Layers of Time
For over time, the personal details
Came to mean less to me than the feeling
Of simply having lived them, revealing
Another way of being in the world,
With all the inwardness it still sustains
And the promise of happiness it brought.
It has been a long time since anything really grabbed my attention enough to make the artist in me want to delve and explore it in any depth. They have been disheartening years that have caused me to doubt that I would ever work again.
So when, a week or so ago, I happened upon this ancient olive tree on the terraces of Ibiza my heart leapt in joy.
I know I'm not the first, nor will I be the last to have found inspiration in an ancient tree, but when you're in the presence of something that has lived for centuries, and wears its scars with dignity you can only wonder. I knew that I had found my muse.
At first sight 'my' tree quite took my breath away, and that was just the one side. I walked around to see how the other sides had weathered and stood in speechless awe. Its limbs were twisted, broken or amputated, its exposed roots knotted and gnarled. Bent double by years of unrelenting winds it nevertheless still holds its head high and reaches new growth up to the sky.
I knew I had to draw it. Drawing it would, I knew, deepen my relationship to it, and I wanted to know this tree more deeply.
The first drawing I did standing, holding my sketchbook and some distance away from the tree. It was late in the day. The light was fading and there was a chilly wind, so it was a fairly quick sketch.
Even as I did it I knew that I was just scratching the surface.
As I drew I started thinking about the way history has etched itself on this ancient living being, just as our own layered histories leave their marks on us in our passage through time.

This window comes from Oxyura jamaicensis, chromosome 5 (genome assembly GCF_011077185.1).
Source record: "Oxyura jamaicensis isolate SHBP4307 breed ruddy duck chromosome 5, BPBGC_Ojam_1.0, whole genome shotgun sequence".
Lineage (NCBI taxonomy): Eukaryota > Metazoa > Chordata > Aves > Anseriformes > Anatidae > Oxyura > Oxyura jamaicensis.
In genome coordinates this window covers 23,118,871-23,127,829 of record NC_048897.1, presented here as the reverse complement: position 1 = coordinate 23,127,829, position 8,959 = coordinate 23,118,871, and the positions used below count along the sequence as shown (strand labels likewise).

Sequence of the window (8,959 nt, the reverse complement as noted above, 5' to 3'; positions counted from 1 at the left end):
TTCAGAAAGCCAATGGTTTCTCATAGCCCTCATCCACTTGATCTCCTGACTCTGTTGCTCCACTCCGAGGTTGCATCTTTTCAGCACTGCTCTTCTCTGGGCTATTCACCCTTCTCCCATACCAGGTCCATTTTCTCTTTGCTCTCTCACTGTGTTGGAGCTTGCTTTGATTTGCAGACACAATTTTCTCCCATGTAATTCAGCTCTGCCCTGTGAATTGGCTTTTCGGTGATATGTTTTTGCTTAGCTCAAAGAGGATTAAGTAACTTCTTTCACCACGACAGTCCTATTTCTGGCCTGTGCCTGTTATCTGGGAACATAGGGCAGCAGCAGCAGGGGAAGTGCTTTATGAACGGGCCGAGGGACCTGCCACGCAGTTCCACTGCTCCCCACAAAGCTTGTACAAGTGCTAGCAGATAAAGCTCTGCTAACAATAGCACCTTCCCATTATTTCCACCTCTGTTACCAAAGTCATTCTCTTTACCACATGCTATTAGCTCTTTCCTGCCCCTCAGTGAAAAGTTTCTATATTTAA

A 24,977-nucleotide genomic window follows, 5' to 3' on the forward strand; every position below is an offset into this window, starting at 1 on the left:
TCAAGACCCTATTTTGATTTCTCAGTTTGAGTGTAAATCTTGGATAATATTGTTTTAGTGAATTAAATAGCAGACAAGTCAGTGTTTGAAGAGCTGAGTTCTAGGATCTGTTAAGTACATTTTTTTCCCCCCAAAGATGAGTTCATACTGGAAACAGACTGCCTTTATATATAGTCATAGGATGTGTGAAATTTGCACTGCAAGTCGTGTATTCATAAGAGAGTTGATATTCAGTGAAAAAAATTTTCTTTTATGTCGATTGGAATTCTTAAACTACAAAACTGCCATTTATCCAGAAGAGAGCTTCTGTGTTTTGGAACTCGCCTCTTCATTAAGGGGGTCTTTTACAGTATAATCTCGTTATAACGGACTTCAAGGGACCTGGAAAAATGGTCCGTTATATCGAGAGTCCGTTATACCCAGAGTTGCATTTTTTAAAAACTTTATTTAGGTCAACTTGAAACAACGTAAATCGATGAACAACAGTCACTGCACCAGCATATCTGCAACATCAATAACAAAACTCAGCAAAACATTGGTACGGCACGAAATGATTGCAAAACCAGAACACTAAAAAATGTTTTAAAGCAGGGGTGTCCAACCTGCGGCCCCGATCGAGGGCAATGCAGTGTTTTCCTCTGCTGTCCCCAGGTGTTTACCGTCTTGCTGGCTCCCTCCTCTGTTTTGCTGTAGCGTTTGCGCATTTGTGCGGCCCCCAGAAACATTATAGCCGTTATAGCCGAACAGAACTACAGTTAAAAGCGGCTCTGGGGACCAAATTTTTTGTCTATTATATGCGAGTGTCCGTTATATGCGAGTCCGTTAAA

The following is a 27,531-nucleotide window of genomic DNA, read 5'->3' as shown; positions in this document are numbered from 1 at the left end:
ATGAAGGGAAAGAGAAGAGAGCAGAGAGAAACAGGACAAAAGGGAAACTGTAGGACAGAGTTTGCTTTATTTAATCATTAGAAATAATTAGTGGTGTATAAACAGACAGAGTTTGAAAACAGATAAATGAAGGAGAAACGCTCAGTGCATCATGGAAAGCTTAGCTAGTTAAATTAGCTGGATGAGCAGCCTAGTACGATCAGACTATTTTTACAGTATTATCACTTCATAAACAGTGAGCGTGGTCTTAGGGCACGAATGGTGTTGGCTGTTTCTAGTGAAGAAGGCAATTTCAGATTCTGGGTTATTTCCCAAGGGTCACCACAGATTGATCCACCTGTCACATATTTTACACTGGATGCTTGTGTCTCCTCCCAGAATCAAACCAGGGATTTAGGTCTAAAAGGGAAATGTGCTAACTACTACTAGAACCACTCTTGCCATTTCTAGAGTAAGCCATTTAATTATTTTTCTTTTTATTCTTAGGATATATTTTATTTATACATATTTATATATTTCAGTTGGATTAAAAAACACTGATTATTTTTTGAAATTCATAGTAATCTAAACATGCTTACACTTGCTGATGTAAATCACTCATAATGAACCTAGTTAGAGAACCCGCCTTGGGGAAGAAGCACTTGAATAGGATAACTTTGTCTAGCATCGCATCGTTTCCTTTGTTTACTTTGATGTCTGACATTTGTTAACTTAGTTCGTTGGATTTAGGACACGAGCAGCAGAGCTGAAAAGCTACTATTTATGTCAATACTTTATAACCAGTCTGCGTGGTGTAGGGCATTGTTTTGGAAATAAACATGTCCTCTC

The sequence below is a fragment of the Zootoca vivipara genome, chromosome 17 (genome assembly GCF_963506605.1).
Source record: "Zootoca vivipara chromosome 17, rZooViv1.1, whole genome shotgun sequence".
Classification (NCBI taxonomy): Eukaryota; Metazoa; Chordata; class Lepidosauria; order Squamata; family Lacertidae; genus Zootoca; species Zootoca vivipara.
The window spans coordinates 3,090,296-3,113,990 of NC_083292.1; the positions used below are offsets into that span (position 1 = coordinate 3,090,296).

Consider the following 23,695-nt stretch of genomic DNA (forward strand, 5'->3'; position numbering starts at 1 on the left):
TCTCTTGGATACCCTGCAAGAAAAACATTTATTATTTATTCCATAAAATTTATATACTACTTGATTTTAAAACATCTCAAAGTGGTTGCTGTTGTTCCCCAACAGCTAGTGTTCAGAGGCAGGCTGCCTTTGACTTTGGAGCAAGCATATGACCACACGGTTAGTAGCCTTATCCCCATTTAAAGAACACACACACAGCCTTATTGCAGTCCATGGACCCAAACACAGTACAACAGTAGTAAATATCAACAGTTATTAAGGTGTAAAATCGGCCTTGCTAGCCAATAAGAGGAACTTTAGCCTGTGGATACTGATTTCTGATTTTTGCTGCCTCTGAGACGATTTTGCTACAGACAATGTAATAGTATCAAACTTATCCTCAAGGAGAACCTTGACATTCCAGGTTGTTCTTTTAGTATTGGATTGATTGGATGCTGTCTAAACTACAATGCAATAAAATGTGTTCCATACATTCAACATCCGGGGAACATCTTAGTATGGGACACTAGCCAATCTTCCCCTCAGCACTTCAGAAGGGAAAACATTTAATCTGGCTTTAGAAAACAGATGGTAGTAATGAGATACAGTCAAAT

This tree, though, bears the evidence of its history openly. We, on the other hand, hide ours behind a veneer of normalcy and youth enhancers. The tree, for all its 'imperfections,' is perfect and powerful.
The next day I went back earlier in the day and, as I worked I began to discover how every layer of time has left its own particular story. There are so many varied textures. Every one them, and every little detail, is evidence of a different event in the old tree's life. Those are the layers of time recorded in its very being.
I made another drawing from a standing position. This time in graphite. It's quite a loose drawing. Later, when I looked at it I realised that the edginess of the sketch comes, in large part, from a sense of feeling overwhelmed by the complexity of the thing.
Over the next few days I kept going back to do more drawings. The interesting thing is that, though I love being in the tree's presence, and try to draw there, it is almost as if I become weak there. I find myself doing sketches that are wholly unsatisfactory, and I find that I can only work on a small area at a time. Working from photographs later is easier, but I know that I will also need to return to the tree's presence periodically.
It's the difference between having a telephone conversation with someone, and actually meeting them. It's an elusive feeling, something that's indefinable but very real.
If I want to do it justice I need to make myself familiar with each of its layers of history before I even attempt to put the whole thing together. So the work is turning into a series of small sketches of the details that make up the whole.
Hopefully I will be successful in bringing it all together satisfactorily eventually.
On the other hand, maybe something more abstract based on the many elements layered on one another.......
Watch this space.......